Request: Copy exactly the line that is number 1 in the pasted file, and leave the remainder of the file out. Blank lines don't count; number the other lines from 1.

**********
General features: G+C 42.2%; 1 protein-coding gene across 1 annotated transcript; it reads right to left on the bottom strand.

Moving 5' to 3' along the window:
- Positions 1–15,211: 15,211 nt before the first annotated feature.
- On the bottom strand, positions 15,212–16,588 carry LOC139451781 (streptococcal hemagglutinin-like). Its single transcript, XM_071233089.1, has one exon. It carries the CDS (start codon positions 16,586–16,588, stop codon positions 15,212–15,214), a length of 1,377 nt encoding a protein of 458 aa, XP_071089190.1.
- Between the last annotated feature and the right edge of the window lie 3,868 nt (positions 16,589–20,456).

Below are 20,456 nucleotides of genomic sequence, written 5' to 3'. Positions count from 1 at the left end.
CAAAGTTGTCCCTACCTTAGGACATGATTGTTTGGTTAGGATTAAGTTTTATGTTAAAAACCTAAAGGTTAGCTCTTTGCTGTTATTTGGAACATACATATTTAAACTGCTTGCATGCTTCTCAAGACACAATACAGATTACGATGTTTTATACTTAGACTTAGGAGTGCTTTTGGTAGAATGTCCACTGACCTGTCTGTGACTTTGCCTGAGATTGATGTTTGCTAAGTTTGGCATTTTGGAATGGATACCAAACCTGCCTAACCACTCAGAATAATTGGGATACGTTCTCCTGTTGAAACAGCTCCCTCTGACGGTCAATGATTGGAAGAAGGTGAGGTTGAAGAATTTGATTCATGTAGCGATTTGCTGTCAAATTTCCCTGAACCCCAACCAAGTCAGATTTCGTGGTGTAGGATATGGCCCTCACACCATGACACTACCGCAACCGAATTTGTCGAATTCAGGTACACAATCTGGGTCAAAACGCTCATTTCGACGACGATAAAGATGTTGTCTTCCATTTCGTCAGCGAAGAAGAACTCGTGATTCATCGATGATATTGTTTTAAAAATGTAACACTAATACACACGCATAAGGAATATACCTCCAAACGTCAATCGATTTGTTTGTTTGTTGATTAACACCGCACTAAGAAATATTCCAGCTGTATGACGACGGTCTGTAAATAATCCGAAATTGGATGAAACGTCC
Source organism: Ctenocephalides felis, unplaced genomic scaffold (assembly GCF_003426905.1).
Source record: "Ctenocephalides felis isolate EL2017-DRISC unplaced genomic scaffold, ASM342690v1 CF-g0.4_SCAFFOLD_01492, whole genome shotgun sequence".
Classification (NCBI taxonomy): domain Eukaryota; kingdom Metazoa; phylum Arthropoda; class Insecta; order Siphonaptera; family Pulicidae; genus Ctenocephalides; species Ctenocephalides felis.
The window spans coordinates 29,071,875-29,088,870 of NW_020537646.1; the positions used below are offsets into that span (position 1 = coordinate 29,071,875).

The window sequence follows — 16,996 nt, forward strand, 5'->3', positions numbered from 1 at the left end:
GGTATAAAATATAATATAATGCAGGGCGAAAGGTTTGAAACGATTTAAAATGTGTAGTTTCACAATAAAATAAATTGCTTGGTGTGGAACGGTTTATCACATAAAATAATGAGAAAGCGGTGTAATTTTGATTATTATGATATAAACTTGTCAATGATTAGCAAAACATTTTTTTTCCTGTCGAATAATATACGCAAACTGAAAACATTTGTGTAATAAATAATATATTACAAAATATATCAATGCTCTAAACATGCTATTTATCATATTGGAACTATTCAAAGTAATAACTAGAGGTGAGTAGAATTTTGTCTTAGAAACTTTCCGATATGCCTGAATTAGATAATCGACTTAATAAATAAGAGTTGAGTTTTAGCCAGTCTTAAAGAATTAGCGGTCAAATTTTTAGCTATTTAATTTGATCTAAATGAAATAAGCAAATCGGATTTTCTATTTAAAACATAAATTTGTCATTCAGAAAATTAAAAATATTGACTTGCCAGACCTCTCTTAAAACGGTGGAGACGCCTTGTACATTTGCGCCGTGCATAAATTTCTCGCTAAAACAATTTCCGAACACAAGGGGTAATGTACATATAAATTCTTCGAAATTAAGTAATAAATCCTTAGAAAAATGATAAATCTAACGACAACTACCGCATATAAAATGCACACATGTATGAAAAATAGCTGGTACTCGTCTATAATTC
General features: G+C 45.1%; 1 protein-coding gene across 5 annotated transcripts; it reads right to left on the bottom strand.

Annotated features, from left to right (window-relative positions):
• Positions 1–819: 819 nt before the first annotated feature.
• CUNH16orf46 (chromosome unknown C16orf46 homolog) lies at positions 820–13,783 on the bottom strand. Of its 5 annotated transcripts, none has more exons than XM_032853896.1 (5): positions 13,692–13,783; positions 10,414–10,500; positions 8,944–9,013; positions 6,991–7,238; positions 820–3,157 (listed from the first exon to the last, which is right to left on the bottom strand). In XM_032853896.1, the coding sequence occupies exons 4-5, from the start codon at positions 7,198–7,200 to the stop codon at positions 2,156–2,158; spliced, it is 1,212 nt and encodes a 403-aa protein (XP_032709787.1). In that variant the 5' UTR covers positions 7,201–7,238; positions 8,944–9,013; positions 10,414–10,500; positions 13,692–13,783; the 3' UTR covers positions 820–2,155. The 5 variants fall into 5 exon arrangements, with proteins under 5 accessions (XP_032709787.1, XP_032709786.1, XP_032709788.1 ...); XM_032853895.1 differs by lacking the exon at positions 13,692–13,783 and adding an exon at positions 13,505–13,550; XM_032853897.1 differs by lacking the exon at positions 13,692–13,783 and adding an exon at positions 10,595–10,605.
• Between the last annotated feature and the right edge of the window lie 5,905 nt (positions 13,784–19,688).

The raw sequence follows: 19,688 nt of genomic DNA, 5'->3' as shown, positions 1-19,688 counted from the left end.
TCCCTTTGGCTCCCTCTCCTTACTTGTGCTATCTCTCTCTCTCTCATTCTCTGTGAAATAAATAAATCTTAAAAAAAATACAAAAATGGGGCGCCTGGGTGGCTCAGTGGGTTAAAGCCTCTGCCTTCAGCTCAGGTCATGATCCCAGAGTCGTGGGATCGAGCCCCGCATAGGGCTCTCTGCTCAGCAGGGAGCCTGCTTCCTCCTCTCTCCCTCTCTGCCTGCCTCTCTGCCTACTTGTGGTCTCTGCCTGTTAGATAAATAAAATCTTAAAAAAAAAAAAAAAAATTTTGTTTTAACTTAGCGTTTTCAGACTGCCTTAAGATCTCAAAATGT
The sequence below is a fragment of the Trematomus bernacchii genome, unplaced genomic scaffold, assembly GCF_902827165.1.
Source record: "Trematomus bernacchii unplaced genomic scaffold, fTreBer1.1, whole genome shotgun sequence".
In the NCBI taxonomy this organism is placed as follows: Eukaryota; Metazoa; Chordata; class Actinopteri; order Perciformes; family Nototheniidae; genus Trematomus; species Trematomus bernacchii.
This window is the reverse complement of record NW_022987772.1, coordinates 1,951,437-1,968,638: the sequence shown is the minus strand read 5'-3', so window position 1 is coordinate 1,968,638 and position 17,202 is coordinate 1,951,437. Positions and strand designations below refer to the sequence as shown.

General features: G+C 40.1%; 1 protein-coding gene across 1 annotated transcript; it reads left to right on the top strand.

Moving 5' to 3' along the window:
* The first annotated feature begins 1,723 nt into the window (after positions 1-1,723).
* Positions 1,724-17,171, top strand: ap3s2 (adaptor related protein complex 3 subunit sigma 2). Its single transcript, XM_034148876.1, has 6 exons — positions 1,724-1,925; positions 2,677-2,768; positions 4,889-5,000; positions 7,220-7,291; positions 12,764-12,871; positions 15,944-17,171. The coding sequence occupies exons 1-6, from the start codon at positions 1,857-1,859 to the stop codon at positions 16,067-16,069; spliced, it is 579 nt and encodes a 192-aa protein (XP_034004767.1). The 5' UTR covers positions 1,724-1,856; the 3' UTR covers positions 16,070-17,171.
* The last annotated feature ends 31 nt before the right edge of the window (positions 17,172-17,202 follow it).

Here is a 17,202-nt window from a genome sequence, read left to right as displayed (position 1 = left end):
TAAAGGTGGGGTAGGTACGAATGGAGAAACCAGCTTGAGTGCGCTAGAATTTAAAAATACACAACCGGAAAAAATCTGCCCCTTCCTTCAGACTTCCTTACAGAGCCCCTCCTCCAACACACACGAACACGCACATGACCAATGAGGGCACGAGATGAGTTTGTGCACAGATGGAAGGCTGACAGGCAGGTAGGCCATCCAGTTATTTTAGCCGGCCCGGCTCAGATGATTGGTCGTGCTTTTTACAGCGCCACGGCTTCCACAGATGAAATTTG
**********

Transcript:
General features: G+C 42.2%; 1 protein-coding gene across 1 annotated transcript; it reads right to left on the bottom strand.